Remember, while giving discounts may earn you more clients, if it’s eating too much into your profits, then you're on a slippery slope.

I once made this mistake and it was a complete pain to fix. Ensure that you’re staying profitable as you expand. Here's a pro tip: start with higher pricing at lower volumes. That way, even as discounts kick in with more considerable volumes, you're still keeping your target profit margins in check.

2. Design Simple Tiers:

The more complex your pricing structure, the harder it'll be for potential clients to understand – and for your team to explain. A confused client rarely commits. Keeping it to 4-5 pricing tiers at most can make a world of difference. The easier your system is to grasp, the easier it'll be to sell.

3. Offer Retroactive Pricing:

Now, this can be a game-changer. Once a client commits more resources or business, reward them by applying the new discounted rate to their entire commitment. This strategy isn’t just about giving them a better deal; it’s about showing them that their commitment and trust in your business is valued. It's an appreciation gesture, and trust me, they'll remember it.

4. Set Clear Minimums:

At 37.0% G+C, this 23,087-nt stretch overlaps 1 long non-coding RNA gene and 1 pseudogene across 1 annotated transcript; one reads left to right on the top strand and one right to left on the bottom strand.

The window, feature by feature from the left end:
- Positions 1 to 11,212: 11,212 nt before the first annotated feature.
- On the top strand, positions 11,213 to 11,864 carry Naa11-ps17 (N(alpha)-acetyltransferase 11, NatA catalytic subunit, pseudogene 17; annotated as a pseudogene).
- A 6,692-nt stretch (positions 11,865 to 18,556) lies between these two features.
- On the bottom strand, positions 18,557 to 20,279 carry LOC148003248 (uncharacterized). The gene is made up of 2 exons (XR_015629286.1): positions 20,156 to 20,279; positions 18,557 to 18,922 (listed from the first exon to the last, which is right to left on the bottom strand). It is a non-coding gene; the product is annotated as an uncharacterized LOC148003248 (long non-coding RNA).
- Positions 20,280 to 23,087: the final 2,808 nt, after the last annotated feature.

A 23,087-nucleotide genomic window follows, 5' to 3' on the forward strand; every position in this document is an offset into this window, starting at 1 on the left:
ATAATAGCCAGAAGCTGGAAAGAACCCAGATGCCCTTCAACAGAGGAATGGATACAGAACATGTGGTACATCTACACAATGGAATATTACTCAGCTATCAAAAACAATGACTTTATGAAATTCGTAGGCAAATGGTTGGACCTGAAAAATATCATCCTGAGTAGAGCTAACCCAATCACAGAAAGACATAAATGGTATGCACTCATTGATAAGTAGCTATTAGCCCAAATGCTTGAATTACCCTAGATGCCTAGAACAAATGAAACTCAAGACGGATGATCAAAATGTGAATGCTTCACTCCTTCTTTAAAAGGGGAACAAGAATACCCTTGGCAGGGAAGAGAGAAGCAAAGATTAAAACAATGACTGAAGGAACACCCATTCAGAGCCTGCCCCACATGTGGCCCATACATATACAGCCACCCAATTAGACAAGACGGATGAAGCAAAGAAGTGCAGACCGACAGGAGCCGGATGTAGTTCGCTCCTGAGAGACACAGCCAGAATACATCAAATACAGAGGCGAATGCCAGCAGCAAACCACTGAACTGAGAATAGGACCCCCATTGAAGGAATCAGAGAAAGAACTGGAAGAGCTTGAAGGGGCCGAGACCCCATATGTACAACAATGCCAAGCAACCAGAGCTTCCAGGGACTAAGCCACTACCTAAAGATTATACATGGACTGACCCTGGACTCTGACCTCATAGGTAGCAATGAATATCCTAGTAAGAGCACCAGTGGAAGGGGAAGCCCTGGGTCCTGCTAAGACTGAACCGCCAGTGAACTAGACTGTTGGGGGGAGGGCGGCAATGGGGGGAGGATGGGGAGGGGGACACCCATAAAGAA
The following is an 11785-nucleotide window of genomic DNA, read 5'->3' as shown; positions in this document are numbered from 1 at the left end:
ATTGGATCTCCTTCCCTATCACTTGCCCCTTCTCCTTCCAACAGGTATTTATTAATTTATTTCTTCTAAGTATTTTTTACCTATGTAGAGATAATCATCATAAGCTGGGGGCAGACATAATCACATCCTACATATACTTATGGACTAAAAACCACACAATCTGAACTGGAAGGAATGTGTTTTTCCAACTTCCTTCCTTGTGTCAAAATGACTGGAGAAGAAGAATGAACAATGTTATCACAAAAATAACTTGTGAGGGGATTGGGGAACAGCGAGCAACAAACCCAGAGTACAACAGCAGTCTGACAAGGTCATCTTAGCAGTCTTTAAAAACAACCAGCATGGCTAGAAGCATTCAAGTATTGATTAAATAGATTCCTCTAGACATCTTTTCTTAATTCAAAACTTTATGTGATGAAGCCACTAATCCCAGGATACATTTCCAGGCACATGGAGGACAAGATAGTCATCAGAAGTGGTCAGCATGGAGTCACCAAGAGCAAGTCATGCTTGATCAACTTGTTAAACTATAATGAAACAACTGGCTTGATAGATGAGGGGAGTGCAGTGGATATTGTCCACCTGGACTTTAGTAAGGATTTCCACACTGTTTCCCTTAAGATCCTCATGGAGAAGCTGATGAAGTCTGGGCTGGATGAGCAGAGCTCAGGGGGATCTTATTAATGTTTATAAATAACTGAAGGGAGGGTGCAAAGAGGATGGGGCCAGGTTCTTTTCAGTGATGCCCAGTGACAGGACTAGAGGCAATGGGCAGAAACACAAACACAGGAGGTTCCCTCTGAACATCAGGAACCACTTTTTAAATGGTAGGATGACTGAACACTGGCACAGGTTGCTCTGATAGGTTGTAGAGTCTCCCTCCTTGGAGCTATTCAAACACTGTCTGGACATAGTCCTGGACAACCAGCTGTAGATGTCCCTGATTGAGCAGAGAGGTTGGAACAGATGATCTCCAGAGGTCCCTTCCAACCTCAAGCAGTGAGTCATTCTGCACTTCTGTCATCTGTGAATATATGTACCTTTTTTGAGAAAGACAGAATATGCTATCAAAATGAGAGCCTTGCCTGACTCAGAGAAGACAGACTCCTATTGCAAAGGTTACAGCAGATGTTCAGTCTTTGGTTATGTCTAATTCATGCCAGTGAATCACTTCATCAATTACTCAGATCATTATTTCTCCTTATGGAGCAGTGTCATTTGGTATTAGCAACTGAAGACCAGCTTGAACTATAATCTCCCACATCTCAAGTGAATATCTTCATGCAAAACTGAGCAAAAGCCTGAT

Especially when you’re charging on a per transaction or service basis, having a set floor price or minimum commitment becomes vital. This not only ensures consistent revenue for you but also helps in better planning and allocation of resources. It gives you the cushion of guaranteed revenue and steady cash flow, which is crucial for business stability. Now hopefully you found this helpful. If you did and you want to get more help implementing this. I have a free worksheet for you that can help you with this. It’s free and my gift to you. You can get instant access to it by clicking the link below and telling me where to send it.

When To Visit A Lead In Person & What To Do

Hook: Do you want to get an almost unfair advantage over your competition and win big enterprise clients? Here’s the secret that can help you gain that huge advantage and it’s by Meeting clients in person. And this is a big tip. It's not just about getting clients; it's about building relationships.

Bridge: The size of an enterprise deal at the low end is going to be bare minimum $100K per year per client all the way to a few million per year per client.

So it goes beyond phone calls and emails. When you get to meet clients in person whether that's lunch, dinner, golf, tennis, it helps you build friendships.